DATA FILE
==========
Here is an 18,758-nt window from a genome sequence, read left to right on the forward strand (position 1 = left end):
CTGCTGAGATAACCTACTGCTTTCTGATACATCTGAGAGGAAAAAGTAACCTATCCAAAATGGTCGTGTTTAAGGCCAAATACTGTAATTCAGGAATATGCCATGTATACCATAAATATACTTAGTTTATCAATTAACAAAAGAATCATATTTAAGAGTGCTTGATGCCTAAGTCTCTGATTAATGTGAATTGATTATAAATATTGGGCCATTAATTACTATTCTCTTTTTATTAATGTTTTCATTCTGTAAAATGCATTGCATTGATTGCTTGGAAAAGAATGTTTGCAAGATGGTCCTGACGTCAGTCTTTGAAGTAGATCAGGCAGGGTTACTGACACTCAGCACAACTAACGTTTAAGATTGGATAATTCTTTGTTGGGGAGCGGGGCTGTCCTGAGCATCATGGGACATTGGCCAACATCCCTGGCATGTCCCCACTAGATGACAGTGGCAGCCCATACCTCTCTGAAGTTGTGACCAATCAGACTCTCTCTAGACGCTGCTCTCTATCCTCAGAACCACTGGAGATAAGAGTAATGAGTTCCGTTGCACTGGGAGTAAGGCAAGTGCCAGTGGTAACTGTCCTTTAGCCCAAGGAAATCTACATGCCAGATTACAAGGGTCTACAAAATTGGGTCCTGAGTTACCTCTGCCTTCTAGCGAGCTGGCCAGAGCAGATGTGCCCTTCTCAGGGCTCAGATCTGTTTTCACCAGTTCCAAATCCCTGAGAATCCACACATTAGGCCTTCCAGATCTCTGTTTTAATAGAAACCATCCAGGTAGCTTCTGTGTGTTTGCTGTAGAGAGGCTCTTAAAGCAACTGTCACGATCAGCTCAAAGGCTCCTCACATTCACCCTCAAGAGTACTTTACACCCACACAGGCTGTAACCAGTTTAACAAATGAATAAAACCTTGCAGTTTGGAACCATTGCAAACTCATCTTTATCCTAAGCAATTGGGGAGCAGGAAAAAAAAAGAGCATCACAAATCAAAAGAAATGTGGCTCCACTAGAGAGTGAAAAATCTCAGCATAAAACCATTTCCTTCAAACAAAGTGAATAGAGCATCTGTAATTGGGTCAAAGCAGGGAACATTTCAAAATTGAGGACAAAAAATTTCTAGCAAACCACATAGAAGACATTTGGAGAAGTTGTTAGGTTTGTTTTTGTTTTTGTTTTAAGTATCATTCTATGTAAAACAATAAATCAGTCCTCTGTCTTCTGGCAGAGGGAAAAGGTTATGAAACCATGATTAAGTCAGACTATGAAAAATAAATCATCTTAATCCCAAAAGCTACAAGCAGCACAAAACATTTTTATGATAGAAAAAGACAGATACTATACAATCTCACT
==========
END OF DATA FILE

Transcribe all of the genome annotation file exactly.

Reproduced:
Here is an 18,758-nt window from a genome sequence, read left to right on the forward strand (position 1 = left end):
CTGCTGAGATAACCTACTGCTTTCTGATACATCTGAGAGGAAAAAGTAACCTATCCAAAATGGTCGTGTTTAAGGCCAAATACTGTAATTCAGGAATATGCCATGTATACCATAAATATACTTAGTTTATCAATTAACAAAAGAATCATATTTAAGAGTGCTTGATGCCTAAGTCTCTGATTAATGTGAATTGATTATAAATATTGGGCCATTAATTACTATTCTCTTTTTATTAATGTTTTCATTCTGTAAAATGCATTGCATTGATTGCTTGGAAAAGAATGTTTGCAAGATGGTCCTGACGTCAGTCTTTGAAGTAGATCAGGCAGGGTTACTGACACTCAGCACAACTAACGTTTAAGATTGGATAATTCTTTGTTGGGGAGCGGGGCTGTCCTGAGCATCATGGGACATTGGCCAACATCCCTGGCATGTCCCCACTAGATGACAGTGGCAGCCCATACCTCTCTGAAGTTGTGACCAATCAGACTCTCTCTAGACGCTGCTCTCTATCCTCAGAACCACTGGAGATAAGAGTAATGAGTTCCGTTGCACTGGGAGTAAGGCAAGTGCCAGTGGTAACTGTCCTTTAGCCCAAGGAAATCTACATGCCAGATTACAAGGGTCTACAAAATTGGGTCCTGAGTTACCTCTGCCTTCTAGCGAGCTGGCCAGAGCAGATGTGCCCTTCTCAGGGCTCAGATCTGTTTTCACCAGTTCCAAATCCCTGAGAATCCACACATTAGGCCTTCCAGATCTCTGTTTTAATAGAAACCATCCAGGTAGCTTCTGTGTGTTTGCTGTAGAGAGGCTCTTAAAGCAACTGTCACGATCAGCTCAAAGGCTCCTCACATTCACCCTCAAGAGTACTTTACACCCACACAGGCTGTAACCAGTTTAACAAATGAATAAAACCTTGCAGTTTGGAACCATTGCAAACTCATCTTTATCCTAAGCAATTGGGGAGCAGGAAAAAAAAAGAGCATCACAAATCAAAAGAAATGTGGCTCCACTAGAGAGTGAAAAATCTCAGCATAAAACCATTTCCTTCAAACAAAGTGAATAGAGCATCTGTAATTGGGTCAAAGCAGGGAACATTTCAAAATTGAGGACAAAAAATTTCTAGCAAACCACATAGAAGACATTTGGAGAAGTTGTTAGGTTTGTTTTTGTTTTTGTTTTAAGTATCATTCTATGTAAAACAATAAATCAGTCCTCTGTCTTCTGGCAGAGGGAAAAGGTTATGAAACCATGATTAAGTCAGACTATGAAAAATAAATCATCTTAATCCCAAAAGCTACAAGCAGCACAAAACATTTTTATGATAGAAAAAGACAGATACTATACAATCTCACT